How to lose your car

(A cautionary tale)

This is a sad tale of ‘service’, or its antithesis, and a timeous warning to all who own a motor vehicle, especially if that vehicle might attract the attention of others because of its excellent condition.

It begins with a trip to Durban from Nelspruit (Mbombela) when, due to the serious illness of the owner, the owner’s son is enlisted one morning to drive the vehicle back to Durban. En route, while negotiating a roadworks detour, the underside of the vehicle is damaged by a rock imbedded in the road. So far, all is fairly normal – but now starts the interesting bit. Most of us take pains to insure our vehicle, in the belief that insurance cover will ensure that, in the event of a mishap, our time of need will be alleviated by the benign services of the insurer company. They, of course, being concerned to have us back in the driving seat as soon as possible. Hah! A serious misapprehension.

The story continues to unfold. Immediate phone-calls are directed to the insurer before arranging to have the vehicle towed to the nearest town, Ermelo, some 14 km distant. ‘Leave it to us,’ says the insurer. We will get ‘our’ towing service to fetch the vehicle. In due course the truck arrives – but with instructions to transport the vehicle, not to Ermelo, but to Secunda, nearly 100km beyond Ermelo. The truck driver’s comments that, ‘There seems to be very little damage’ and ‘Why not go to the agent here in Ermelo?’, coupled with frantic calls to the insurer, fail to make this happen and the car, with occupants, is duly taken to Secunda despite protests, where it arrives mid afternoon. 

Now the plot (of this story or of the insurer? you decide) thickens. The driver and friend are stranded in Secunda, entailing another series of frantic phone-calls before agreement is reached about hiring a vehicle to get them to their destination, along with the contents of the damaged vehicle. The ‘garage’ to which the car has now been delivered produces a quote for repair amounting to R59 000. This is not sufficient for the insurer and they decide to bring in ‘their’ assessor from Jo’burg, who submits a HIGHER quote of R64 000. The insurer, clearly not believing that the repairer knows what he is doing, decides that the quote of R64 000 is the definitive one and promptly declares the vehicle to be a ‘write-off’ as the new quotation is above their limit for repair to be done. Howls of protest from the owner’s proxy, phone-calls to ‘someone in higher authority’, pointing out the drastic implications for the owner; all fail to garner sympathy. Eventually – and days later – the insurer grudgingly agrees that the car can have its ‘Write-off’ status ignored and can be released to the owner ‘as is’ – but that the insurer will take no further responsibility for the quality of work done AND that there will be no further insurance cover for the vehicle from the moment it leaves Secunda.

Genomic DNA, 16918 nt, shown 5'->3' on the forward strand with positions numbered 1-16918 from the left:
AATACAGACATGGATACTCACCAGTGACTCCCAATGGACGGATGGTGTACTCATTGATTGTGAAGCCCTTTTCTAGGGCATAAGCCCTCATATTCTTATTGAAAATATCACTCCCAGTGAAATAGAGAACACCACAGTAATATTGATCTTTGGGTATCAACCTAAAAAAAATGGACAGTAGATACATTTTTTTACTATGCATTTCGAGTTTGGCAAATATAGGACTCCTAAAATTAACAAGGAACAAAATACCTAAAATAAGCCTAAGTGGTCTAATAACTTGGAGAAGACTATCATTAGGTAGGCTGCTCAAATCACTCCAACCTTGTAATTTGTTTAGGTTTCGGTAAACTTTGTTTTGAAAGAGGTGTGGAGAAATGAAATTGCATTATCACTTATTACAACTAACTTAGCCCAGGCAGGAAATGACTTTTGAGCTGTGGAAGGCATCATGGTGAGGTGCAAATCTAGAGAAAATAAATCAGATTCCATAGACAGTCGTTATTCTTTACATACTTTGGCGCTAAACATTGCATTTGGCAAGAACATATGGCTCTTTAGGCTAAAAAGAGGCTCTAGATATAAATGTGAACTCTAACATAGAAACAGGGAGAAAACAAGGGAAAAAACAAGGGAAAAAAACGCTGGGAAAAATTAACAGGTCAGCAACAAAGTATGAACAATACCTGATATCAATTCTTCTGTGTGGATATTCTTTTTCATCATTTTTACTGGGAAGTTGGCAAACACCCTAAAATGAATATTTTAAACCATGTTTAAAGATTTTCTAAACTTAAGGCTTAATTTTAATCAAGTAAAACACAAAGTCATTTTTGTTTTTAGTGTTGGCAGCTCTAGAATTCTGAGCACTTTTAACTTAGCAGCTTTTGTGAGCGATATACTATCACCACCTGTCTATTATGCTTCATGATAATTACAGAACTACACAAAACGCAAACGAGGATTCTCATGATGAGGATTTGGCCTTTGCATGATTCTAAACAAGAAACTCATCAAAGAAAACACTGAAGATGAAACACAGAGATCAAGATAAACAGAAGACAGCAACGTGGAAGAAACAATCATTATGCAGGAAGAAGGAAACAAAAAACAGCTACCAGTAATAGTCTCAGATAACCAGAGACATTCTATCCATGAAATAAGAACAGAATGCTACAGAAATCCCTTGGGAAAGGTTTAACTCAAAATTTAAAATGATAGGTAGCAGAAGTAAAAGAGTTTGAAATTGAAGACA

Acceptance of these conditions allows for the vehicle, after a delay of some weeks, to eventually be uplifted and conveyed to Tarlton in Gauteng for actual repair to commence. Within days the repair is complete and some old electrical issues attended to – total bill for repair, R5 000.

Throughout this harrowing time there are pertinent questions which never get answered. Why did the insurer avoid nearby Ermelo as the point of repair? How did the original quotation come to an astounding R59 000? Why was this not accepted by the insurer? How did the ‘assessor’ manage to produce an even more astounding estimate of repair costs? And why was the car taken far away from where it could be personally inspected?

Of note is that the vehicle was in immaculate external condition, had a low mileage on its odometer, was owned and driven by a careful driver, was the upmarket version of its model and had an owner who was in hospital at the time.The story almost ends there. But the bright side of this dark cloud of stress and threat is that the owner, though still in hospital at the time, gained the much-needed benefit of an insurance payout that provided much-needed ‘overspill’ at a time of considerable financial stress. AND she still has her precious car!

By Ivan Baard

Photo by Hush Naidooon Unsplash

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